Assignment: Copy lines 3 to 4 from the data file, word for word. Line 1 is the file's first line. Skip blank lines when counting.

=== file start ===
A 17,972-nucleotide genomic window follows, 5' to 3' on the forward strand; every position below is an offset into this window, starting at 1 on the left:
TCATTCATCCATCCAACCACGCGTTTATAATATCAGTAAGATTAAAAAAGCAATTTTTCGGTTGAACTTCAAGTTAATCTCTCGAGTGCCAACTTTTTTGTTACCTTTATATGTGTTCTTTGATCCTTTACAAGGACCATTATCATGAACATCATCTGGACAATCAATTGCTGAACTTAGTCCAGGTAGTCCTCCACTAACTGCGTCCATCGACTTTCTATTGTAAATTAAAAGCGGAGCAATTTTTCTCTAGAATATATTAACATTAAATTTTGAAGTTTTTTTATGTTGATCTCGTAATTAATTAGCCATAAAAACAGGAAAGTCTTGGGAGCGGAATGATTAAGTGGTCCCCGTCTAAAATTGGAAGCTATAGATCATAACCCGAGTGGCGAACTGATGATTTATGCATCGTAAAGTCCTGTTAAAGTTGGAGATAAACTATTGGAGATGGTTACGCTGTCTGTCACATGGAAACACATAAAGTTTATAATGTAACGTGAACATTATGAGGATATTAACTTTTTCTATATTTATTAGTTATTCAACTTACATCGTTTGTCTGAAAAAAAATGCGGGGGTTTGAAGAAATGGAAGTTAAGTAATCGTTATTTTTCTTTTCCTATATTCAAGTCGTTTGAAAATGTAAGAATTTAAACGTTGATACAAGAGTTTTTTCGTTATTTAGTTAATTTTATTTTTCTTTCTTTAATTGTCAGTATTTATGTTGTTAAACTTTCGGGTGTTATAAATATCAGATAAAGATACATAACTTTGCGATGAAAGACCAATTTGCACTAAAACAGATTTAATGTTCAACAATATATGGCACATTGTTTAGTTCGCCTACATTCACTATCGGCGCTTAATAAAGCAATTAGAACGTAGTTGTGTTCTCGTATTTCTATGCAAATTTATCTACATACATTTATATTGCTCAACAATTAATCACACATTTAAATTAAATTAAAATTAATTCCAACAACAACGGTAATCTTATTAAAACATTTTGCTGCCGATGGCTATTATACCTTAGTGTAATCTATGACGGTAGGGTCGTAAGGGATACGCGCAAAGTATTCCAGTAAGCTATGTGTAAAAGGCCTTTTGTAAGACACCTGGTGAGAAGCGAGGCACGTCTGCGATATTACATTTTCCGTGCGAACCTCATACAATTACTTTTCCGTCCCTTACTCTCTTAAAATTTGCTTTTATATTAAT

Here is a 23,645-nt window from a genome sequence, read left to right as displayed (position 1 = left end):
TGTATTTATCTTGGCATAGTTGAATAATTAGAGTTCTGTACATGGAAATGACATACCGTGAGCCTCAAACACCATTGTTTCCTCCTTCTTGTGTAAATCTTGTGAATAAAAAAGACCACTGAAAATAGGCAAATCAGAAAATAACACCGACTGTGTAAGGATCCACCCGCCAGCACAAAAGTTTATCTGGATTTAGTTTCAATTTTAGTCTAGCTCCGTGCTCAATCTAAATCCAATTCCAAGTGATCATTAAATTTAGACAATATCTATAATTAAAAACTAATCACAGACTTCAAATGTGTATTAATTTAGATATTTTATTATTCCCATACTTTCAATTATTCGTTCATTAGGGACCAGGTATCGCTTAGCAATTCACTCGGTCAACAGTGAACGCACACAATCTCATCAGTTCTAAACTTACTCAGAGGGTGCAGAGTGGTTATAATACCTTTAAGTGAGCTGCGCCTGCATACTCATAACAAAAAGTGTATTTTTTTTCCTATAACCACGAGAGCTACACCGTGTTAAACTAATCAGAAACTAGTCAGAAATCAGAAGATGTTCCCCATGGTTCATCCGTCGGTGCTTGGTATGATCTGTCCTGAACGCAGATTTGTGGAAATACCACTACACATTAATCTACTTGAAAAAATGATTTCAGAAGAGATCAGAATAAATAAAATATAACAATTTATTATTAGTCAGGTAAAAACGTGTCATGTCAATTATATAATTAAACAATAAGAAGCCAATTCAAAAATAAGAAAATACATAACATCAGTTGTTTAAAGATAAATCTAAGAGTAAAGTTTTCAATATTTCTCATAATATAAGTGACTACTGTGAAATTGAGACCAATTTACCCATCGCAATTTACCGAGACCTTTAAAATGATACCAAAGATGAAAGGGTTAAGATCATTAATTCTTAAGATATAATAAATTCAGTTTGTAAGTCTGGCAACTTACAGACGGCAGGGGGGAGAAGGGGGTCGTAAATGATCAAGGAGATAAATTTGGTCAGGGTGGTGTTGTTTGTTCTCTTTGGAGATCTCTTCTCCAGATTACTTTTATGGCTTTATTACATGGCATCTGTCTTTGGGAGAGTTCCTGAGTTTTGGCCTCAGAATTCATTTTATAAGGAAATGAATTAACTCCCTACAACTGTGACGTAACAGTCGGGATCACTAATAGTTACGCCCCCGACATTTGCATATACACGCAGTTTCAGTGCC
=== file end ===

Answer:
Here is a 23,645-nt window from a genome sequence, read left to right as displayed (position 1 = left end):
TGTATTTATCTTGGCATAGTTGAATAATTAGAGTTCTGTACATGGAAATGACATACCGTGAGCCTCAAACACCATTGTTTCCTCCTTCTTGTGTAAATCTTGTGAATAAAAAAGACCACTGAAAATAGGCAAATCAGAAAATAACACCGACTGTGTAAGGATCCACCCGCCAGCACAAAAGTTTATCTGGATTTAGTTTCAATTTTAGTCTAGCTCCGTGCTCAATCTAAATCCAATTCCAAGTGATCATTAAATTTAGACAATATCTATAATTAAAAACTAATCACAGACTTCAAATGTGTATTAATTTAGATATTTTATTATTCCCATACTTTCAATTATTCGTTCATTAGGGACCAGGTATCGCTTAGCAATTCACTCGGTCAACAGTGAACGCACACAATCTCATCAGTTCTAAACTTACTCAGAGGGTGCAGAGTGGTTATAATACCTTTAAGTGAGCTGCGCCTGCATACTCATAACAAAAAGTGTATTTTTTTTCCTATAACCACGAGAGCTACACCGTGTTAAACTAATCAGAAACTAGTCAGAAATCAGAAGATGTTCCCCATGGTTCATCCGTCGGTGCTTGGTATGATCTGTCCTGAACGCAGATTTGTGGAAATACCACTACACATTAATCTACTTGAAAAAATGATTTCAGAAGAGATCAGAATAAATAAAATATAACAATTTATTATTAGTCAGGTAAAAACGTGTCATGTCAATTATATAATTAAACAATAAGAAGCCAATTCAAAAATAAGAAAATACATAACATCAGTTGTTTAAAGATAAATCTAAGAGTAAAGTTTTCAATATTTCTCATAATATAAGTGACTACTGTGAAATTGAGACCAATTTACCCATCGCAATTTACCGAGACCTTTAAAATGATACCAAAGATGAAAGGGTTAAGATCATTAATTCTTAAGATATAATAAATTCAGTTTGTAAGTCTGGCAACTTACAGACGGCAGGGGGGAGAAGGGGGTCGTAAATGATCAAGGAGATAAATTTGGTCAGGGTGGTGTTGTTTGTTCTCTTTGGAGATCTCTTCTCCAGATTACTTTTATGGCTTTATTACATGGCATCTGTCTTTGGGAGAGTTCCTGAGTTTTGGCCTCAGAATTCATTTTATAAGGAAATGAATTAACTCCCTACAACTGTGACGTAACAGTCGGGATCACTAATAGTTACGCCCCCGACATTTGCATATACACGCAGTTTCAGTGCC